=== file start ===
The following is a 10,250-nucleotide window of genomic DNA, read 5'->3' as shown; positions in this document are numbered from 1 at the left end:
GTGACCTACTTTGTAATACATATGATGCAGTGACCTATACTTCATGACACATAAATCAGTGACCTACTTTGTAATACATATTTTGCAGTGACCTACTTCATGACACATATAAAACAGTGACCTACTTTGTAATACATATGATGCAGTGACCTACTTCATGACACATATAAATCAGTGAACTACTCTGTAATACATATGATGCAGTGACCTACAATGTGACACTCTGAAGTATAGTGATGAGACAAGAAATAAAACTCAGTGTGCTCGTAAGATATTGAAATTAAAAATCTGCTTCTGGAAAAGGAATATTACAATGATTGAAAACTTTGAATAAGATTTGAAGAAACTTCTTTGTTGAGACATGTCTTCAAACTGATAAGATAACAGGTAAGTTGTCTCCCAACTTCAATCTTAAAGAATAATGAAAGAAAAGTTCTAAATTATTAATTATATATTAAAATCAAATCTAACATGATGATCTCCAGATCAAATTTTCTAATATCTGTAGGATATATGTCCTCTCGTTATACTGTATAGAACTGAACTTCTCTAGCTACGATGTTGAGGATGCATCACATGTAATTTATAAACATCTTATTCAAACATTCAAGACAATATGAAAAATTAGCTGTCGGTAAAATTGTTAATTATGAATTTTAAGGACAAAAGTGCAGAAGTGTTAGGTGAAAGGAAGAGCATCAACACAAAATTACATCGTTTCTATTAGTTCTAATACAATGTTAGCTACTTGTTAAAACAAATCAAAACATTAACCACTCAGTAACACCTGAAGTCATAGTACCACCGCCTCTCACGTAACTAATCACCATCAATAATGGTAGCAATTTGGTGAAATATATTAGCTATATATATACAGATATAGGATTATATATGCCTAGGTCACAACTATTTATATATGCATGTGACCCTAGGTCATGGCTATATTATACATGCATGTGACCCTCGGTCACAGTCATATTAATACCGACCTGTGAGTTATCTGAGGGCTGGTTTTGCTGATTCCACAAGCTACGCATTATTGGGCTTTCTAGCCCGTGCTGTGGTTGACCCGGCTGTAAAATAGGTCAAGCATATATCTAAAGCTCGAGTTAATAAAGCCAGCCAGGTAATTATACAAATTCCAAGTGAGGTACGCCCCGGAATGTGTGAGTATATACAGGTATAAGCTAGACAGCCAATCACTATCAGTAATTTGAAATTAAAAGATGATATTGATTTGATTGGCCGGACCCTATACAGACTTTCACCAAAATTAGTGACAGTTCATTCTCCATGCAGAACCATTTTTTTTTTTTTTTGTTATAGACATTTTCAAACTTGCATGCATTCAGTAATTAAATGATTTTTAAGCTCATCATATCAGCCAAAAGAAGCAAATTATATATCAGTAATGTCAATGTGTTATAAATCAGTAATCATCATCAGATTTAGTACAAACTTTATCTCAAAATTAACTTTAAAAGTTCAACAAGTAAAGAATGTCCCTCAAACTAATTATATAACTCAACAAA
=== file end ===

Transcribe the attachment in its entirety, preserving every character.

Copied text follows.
The following is a 10,250-nucleotide window of genomic DNA, read 5'->3' as shown; positions in this document are numbered from 1 at the left end:
GTGACCTACTTTGTAATACATATGATGCAGTGACCTATACTTCATGACACATAAATCAGTGACCTACTTTGTAATACATATTTTGCAGTGACCTACTTCATGACACATATAAAACAGTGACCTACTTTGTAATACATATGATGCAGTGACCTACTTCATGACACATATAAATCAGTGAACTACTCTGTAATACATATGATGCAGTGACCTACAATGTGACACTCTGAAGTATAGTGATGAGACAAGAAATAAAACTCAGTGTGCTCGTAAGATATTGAAATTAAAAATCTGCTTCTGGAAAAGGAATATTACAATGATTGAAAACTTTGAATAAGATTTGAAGAAACTTCTTTGTTGAGACATGTCTTCAAACTGATAAGATAACAGGTAAGTTGTCTCCCAACTTCAATCTTAAAGAATAATGAAAGAAAAGTTCTAAATTATTAATTATATATTAAAATCAAATCTAACATGATGATCTCCAGATCAAATTTTCTAATATCTGTAGGATATATGTCCTCTCGTTATACTGTATAGAACTGAACTTCTCTAGCTACGATGTTGAGGATGCATCACATGTAATTTATAAACATCTTATTCAAACATTCAAGACAATATGAAAAATTAGCTGTCGGTAAAATTGTTAATTATGAATTTTAAGGACAAAAGTGCAGAAGTGTTAGGTGAAAGGAAGAGCATCAACACAAAATTACATCGTTTCTATTAGTTCTAATACAATGTTAGCTACTTGTTAAAACAAATCAAAACATTAACCACTCAGTAACACCTGAAGTCATAGTACCACCGCCTCTCACGTAACTAATCACCATCAATAATGGTAGCAATTTGGTGAAATATATTAGCTATATATATACAGATATAGGATTATATATGCCTAGGTCACAACTATTTATATATGCATGTGACCCTAGGTCATGGCTATATTATACATGCATGTGACCCTCGGTCACAGTCATATTAATACCGACCTGTGAGTTATCTGAGGGCTGGTTTTGCTGATTCCACAAGCTACGCATTATTGGGCTTTCTAGCCCGTGCTGTGGTTGACCCGGCTGTAAAATAGGTCAAGCATATATCTAAAGCTCGAGTTAATAAAGCCAGCCAGGTAATTATACAAATTCCAAGTGAGGTACGCCCCGGAATGTGTGAGTATATACAGGTATAAGCTAGACAGCCAATCACTATCAGTAATTTGAAATTAAAAGATGATATTGATTTGATTGGCCGGACCCTATACAGACTTTCACCAAAATTAGTGACAGTTCATTCTCCATGCAGAACCATTTTTTTTTTTTTTTGTTATAGACATTTTCAAACTTGCATGCATTCAGTAATTAAATGATTTTTAAGCTCATCATATCAGCCAAAAGAAGCAAATTATATATCAGTAATGTCAATGTGTTATAAATCAGTAATCATCATCAGATTTAGTACAAACTTTATCTCAAAATTAACTTTAAAAGTTCAACAAGTAAAGAATGTCCCTCAAACTAATTATATAACTCAACAAA